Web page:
[handiham-world] Courage Kenny Rehabilitation Institute Handiham World Weekly E-Letter for the week of Wednesday, 29 October 2014

  • From: <Patrick.Tice@xxxxxxxxxx>
  • To: <handiham-world@xxxxxxxxxxxxx>
  • Date: Wed, 29 Oct 2014 13:17:15 -0500

Logo for Courage Kenny Rehabilitation Institute, part of Allina Health

Courage Kenny Rehabilitation Institute Handiham World Weekly E-Letter for
the week of Wednesday, 29 October 2014

This is a free weekly news & information update from  <http://handiham.org>
Courage Kenny Handiham System. Our contact information is at the end. 

Listen here:

Get this podcast in iTunes:
 <http://www.itunes.com/podcast?id=372422406> Subscribe to our audio podcast
in iTunes

RSS feed for the audio podcast if you use other podcasting software:
 <http://feeds.feedburner.com/handiham> http://feeds.feedBurner.com/handiham


Welcome to Handiham World.

Cartoon world with radio tower

Turning the Bencher CW paddle on its head

Pat holds up the Bencher paddle. 

What do you do when the wiring to your CW paddle needs to be replaced?  I
wasn't really satisfied with the too-short length of the wiring between my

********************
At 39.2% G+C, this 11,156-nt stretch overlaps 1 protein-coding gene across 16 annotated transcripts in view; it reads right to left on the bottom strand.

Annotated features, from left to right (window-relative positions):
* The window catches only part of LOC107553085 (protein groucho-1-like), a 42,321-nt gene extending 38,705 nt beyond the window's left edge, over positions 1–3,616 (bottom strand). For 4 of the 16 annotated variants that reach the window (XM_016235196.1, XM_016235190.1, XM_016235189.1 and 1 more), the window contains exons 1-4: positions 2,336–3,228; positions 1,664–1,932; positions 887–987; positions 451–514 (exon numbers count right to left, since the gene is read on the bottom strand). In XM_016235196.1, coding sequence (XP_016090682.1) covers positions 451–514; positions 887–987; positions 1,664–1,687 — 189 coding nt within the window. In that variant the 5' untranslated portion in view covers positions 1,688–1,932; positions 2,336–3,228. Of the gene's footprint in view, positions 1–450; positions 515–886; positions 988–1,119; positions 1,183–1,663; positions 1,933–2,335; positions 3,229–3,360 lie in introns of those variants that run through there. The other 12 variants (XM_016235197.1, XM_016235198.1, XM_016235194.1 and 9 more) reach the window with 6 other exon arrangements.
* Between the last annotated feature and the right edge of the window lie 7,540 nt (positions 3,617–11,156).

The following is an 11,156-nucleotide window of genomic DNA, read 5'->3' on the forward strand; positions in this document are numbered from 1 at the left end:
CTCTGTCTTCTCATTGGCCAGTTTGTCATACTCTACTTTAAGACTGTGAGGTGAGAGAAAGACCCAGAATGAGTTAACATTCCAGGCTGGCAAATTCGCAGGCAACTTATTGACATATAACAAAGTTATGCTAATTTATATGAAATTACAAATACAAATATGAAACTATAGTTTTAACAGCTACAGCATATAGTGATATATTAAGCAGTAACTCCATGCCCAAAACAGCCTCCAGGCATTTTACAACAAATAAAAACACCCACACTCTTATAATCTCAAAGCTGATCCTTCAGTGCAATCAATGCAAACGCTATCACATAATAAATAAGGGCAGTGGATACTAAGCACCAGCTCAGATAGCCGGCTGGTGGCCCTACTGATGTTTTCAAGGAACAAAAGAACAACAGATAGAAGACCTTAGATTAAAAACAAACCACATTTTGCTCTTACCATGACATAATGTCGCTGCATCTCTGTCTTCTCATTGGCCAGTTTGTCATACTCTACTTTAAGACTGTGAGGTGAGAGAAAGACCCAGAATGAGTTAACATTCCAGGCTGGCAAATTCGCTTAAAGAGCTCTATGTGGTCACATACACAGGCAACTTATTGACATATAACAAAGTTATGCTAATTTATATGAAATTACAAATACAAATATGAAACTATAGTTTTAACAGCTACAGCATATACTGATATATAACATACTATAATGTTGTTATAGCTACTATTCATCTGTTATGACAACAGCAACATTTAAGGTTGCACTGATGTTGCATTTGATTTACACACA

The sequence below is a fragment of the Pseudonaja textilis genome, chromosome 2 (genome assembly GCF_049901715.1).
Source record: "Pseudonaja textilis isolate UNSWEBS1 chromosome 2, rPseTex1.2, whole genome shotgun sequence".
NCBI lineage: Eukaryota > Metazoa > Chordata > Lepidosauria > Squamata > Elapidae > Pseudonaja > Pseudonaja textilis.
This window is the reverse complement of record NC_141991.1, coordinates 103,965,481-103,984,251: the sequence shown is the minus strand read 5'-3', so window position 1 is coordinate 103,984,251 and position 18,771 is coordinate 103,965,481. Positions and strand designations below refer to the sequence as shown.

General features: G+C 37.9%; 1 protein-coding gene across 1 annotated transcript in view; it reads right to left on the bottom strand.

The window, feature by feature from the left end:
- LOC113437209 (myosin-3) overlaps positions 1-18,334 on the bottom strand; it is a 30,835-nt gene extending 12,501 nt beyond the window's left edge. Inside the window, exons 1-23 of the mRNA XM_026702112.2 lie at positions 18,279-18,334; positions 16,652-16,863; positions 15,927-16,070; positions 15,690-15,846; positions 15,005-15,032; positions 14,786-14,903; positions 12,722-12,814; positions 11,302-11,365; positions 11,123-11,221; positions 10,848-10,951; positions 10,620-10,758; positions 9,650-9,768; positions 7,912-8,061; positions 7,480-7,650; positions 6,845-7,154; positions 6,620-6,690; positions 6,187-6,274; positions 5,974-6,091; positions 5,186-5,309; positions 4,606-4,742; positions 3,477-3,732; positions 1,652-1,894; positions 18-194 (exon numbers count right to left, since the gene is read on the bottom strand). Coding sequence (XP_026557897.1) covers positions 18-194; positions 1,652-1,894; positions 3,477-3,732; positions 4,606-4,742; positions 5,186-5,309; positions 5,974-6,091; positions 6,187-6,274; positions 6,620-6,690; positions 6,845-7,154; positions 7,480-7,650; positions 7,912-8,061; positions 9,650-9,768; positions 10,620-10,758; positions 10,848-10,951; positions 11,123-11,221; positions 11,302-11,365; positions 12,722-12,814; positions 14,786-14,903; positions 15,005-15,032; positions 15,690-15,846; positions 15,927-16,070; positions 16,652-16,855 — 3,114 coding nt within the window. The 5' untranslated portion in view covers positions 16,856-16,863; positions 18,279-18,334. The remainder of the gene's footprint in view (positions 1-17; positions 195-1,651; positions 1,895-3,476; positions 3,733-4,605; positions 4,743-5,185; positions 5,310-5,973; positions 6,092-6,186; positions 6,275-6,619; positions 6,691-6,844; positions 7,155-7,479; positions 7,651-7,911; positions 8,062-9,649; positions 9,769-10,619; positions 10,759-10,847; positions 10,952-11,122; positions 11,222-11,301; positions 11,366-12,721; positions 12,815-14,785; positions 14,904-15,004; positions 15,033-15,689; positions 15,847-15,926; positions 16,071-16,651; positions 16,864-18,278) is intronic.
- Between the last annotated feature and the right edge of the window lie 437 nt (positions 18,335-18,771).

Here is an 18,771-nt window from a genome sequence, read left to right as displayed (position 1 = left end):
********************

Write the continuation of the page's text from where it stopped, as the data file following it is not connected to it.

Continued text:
Morse code key and the radio, but I'd been putting up with this minor
annoyance for quite a while.  Then when I decided to push the IC-7200
transceiver back a bit in the desktop, I noticed that the radio wanted to
send a constant stream of dits.  Obviously the 1/4 inch phone plug in the
back of the radio was shorted.  It turned out that I had to cut it off and
replace it because the way it had been installed in the first place made it
impossible to reuse.  

It was finally a good time to rewire the Bencher!

Now, if you have ever worked on a Bencher paddle before, you know that the
cables' three leads are soldered to three lugs on the bottom of the heavy
base.  The lugs are affixed by three separate bolts.  You might be tempted
to remove the bolts and just replace the lugs with new ones onto which you
have soldered the new leads.  Or you might think it's best to remove the
existing lugs, desolder the old wire, and then resolder each new lead.
Either way, you will soon find out that those three bolts do double duty:
they hold the solder lugs, but they also hold three metal posts that form
part of the key's mechanism on the top.  If you remove them, things fall
apart, so you can't get the lugs off without partially disassembling the